March 6, 2009
Murray Chass, The Muckraker That Could’ve Been
by: Tino Evangelou on Mar 6, 2009 12:38 AM | Filed under: News

In case you missed it, Murray Chass’ blog-that-isn’t recently featured an article on Mike Piazza and his now famous back acne. Chass’ post was inspired by Post writer Joel Sherman, as Murray makes abundantly clear in the most vindictive way possible:

Baseball writers spend a lot of time in press boxes together, and the close and frequent proximity does not always foster positive relationships. For example, Joel Sherman of the New York Post and I do not have any kind of relationship. We have not talked for years. There’s no need to bore you with the reasons why. But the other day his column caught my attention. Not many of his columns do. He writes them, after all, for the New York Post.

Sick burn! A little over a week earlier mortal Chass enemy Sherman had written a piece rueing the unanswered questions of the steroids era, in particular some rumors that surrounded Mets legend Mike Piazza. In the interest of full disclosure, I’m a lifelong Mets fan whose favorite player during my formative years was none other than the catcher in question. I didn’t find anything particularly irksome about Sherman’s column, however – I think that if Alex Rodriguez showed us anything, it’s that nobody was “above” the steroids era, and we may never know who really and wasn’t a user. I think that was Sherman’s point. The mention of Mike Piazza, his back acne, and the rumors surrounding it in the press corps are simply meant to drive the point home using a beloved New York sports figure. Fine. I can deal with that.

While corroborating Sherman’s observations about Piazza’s back acne and the questions surrounding his meteoric ascendancy to baseball superstardom, he mentions that he, Murray Chass, was going to be “the man” to break the back acne controversey years ago, if only it wasn’t for his superiors at the New York Times:

When steroids became a daily subject in newspaper articles I wanted to write about Piazza’s acne-covered back. I was prepared to describe it in disgusting living color. But two or three times my editors at The New York Times would not allow it. Piazza, they said, had never been accused of using steroids so I couldn’t write about it.

But wait, I said, if I write about it, I will in effect be accusing Piazza of using steroids and then someone will have accused him of using steroids. No can do, I was told. I always took the veto to stem from the Times ultra conservative ways, but I also wondered if it maybe was the baseball editor, a big Mets’ fan, protecting the Mets.

There you have it: Murray Chass’ attempt to be the crusader that brought down Mike Piazza, Juicer, was snuffed out by the Times’ devious Pro-Mets agenda. Gotcha. Not at all self-serving or ridiculous. He was that close. It’s a good thing Woodward and Bernstein didn’t have obstacles like that to deal with or Nixon would’ve gotten off clean. Am I saying Richard Nixon and Mike Piazza are comparable? Yes. Yes I am.

Chass took it a step further. He was about to step off his throne to write Sherman an e-mail congratulating him for his good work. Unfortunately for Joel, he never mentioned that Piazza’s acne mysteriously vanished when drug testing began in earnest, or that he ever asked Piazza about his personal relationship with steroids:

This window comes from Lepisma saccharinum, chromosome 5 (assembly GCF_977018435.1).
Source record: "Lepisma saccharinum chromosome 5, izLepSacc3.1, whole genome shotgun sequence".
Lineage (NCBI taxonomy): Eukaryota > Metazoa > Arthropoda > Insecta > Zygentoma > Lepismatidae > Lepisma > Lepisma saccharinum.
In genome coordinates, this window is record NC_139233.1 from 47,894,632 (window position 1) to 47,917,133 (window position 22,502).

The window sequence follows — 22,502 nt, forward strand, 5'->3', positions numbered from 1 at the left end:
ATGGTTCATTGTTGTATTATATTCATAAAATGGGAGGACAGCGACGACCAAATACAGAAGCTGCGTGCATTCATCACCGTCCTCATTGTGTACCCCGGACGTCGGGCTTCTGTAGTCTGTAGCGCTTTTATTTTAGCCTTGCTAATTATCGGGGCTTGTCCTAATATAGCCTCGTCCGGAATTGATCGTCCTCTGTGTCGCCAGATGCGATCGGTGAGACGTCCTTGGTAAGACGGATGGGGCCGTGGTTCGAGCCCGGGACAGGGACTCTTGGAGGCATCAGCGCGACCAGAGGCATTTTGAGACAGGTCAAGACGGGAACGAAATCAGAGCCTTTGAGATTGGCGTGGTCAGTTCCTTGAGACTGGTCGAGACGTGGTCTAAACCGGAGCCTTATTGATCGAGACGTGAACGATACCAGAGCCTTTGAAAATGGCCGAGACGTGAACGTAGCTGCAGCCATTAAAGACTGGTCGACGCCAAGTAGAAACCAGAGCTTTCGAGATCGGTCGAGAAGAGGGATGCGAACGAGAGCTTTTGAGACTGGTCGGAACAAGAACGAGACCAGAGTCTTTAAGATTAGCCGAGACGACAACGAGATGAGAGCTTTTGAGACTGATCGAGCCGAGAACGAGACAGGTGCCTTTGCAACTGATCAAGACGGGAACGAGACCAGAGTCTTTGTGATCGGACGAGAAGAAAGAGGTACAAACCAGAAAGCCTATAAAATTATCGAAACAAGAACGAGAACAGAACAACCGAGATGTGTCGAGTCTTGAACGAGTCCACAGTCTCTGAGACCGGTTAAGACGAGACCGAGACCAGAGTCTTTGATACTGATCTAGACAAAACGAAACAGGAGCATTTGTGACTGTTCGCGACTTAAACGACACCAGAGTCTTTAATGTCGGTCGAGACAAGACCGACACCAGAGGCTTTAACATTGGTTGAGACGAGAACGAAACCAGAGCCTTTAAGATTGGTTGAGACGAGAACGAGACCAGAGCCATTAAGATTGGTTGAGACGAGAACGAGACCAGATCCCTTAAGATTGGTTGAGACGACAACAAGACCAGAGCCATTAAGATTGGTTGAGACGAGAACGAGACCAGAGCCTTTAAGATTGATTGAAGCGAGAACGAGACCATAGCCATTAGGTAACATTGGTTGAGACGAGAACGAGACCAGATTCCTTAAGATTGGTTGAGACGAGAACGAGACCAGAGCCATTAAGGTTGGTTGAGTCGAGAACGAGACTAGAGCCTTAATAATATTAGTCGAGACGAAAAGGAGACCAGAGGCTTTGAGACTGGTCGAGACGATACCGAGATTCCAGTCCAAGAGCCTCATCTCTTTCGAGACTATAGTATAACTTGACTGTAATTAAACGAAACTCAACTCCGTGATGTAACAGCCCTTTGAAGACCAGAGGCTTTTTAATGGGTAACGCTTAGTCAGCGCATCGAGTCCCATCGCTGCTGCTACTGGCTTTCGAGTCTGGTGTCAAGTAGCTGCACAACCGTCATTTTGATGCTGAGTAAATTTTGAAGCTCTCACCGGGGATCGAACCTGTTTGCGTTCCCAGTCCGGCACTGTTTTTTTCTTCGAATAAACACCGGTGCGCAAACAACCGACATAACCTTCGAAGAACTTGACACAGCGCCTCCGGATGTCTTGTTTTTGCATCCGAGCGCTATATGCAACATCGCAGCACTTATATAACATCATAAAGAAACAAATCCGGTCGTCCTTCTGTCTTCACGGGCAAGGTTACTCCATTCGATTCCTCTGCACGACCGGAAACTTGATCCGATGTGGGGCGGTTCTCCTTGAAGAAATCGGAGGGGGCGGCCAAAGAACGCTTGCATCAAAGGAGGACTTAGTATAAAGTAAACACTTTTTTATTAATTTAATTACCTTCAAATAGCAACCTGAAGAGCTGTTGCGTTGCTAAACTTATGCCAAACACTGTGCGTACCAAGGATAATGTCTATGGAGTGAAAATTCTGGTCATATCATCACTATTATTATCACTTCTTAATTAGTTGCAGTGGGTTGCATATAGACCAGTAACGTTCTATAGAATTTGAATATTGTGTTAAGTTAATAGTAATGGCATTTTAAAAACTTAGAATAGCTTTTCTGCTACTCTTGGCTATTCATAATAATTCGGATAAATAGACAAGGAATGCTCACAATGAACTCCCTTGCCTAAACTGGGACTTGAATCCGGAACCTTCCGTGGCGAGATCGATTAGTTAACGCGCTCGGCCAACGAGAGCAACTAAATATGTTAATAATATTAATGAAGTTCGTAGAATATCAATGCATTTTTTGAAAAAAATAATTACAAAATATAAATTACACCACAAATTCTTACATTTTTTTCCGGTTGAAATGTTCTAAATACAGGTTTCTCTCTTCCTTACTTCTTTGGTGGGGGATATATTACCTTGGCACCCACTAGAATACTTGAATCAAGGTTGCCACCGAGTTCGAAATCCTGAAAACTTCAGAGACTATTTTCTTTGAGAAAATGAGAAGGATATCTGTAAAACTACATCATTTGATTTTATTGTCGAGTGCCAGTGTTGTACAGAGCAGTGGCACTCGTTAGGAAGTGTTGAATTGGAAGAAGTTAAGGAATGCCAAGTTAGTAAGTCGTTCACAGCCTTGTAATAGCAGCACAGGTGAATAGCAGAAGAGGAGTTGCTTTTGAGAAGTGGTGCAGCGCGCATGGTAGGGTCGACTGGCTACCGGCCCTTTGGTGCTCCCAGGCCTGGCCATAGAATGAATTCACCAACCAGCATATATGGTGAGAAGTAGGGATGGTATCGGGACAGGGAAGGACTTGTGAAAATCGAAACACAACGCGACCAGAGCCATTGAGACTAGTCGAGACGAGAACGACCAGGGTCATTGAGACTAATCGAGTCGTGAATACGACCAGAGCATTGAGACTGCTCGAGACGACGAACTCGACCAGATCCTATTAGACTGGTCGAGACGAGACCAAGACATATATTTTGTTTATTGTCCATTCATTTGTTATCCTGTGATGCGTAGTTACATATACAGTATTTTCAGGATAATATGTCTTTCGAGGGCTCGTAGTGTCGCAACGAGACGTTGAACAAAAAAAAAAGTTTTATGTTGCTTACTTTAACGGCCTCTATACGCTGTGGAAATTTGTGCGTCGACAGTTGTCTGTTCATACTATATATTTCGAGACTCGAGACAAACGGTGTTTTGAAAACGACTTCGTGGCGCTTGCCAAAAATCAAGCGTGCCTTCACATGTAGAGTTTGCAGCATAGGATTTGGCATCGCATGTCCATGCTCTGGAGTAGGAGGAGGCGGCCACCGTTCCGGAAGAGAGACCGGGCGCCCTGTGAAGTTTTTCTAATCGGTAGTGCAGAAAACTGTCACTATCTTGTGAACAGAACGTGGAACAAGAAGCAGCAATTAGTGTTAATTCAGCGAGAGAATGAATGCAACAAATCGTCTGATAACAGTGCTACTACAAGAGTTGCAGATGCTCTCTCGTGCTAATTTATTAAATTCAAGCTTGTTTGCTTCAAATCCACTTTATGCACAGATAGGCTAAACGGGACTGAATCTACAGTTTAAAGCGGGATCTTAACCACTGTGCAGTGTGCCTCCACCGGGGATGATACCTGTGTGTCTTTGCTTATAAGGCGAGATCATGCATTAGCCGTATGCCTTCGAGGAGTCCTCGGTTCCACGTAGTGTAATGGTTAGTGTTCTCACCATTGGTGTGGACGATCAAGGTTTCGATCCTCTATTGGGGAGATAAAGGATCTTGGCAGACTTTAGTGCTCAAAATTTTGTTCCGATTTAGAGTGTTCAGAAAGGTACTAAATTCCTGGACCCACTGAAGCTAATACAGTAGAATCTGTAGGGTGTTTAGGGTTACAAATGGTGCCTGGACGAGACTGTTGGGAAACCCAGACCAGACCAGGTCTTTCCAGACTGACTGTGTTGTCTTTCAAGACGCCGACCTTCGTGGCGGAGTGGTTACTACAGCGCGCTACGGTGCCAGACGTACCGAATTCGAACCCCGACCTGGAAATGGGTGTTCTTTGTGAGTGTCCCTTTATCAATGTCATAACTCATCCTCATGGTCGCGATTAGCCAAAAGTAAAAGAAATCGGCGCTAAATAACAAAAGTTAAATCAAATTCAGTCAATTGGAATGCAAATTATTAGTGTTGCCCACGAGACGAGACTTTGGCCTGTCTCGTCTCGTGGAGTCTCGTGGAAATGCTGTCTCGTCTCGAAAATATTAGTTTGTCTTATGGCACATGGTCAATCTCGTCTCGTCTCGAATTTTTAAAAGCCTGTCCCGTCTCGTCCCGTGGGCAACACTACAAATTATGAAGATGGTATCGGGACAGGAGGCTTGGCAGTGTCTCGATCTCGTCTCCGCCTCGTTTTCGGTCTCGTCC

Sherman never asked Piazza about his acne, at least not that he made known in the column. He had raised the subject of steroids, but he didn’t ask about steroids-induced acne. What a letdown. What a disappointment. I didn’t send an e-mail.

Take that, Sherman! Murray manages to pull off the vindictive and self-righteous double pretty well here. There’s also a convoluted reference to Proactiv in there (I’m sure they’re grateful for the free publicity to Murray’s legions of readers), but the basic idea is this:

  • Mike Piazza had back acne.
  • Back acne is a side effect of steroid use.
  • Therefore, Mike Piazza took steroids.
  • Murray Chass was going to ask the tough questions before being derailed by the Mets media conspiracy.
  • Murray Chass won’t miss a chance to take cracks at a (still-employed) colleague.

The irony of this is that Murray Chass used a blog to “jump on the pile” as far as the Piazza issue is concerned, except he decided to try to convince everyone that it was really him that was making the tackle all along. The most rational take on the subject comes from Rob Neyer, who brought the Chass “column” to my attention (I can’t say I would have ever thought to look at his “non-blog” otherwise). I tend to agree that it’s circumstantial evidence, but given the sad fact that the steroids era has a guilty-until-proven-innocent air about it, it sure doesn’t look very good. Even a Mike Piazza fan like me can admit that.

But please, spare us the holier-than-thou retroactive indictments on the industry and on your colleagues, Murray. They’re petty, they’re small, and they’re certainly not going to win you any plaudits for bravery a decade after the fact.

4 Responses to “Murray Chass, The Muckraker That Could’ve Been”

  1. Comment posted by Simons on March 6, 2009 at 9:22 am (#935598)

    Spotted: Times columnist having a hissy fit in the courtyard of Constance Billiard. xoxo

    This was the funniest thing I’ve read all year. You killed it Tino.

  2. Gravatar
  3. Comment posted by Simons on March 6, 2009 at 9:43 am (#935614)

    *Billard.* I ruined it :(

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  5. Comment posted by Joe Sokolowski on March 6, 2009 at 1:59 pm (#935884)

    Great write up Tino, really spot on.

  6. Comment posted by Ramon on March 6, 2009 at 3:42 pm (#935963)

    Great article. Spot on Murray Ass.

    But lets call a spade a spade. Piazza was probably a juicer and a half. If so he should go down with all the other phonies like Big Mac, Bonds, and Clemens.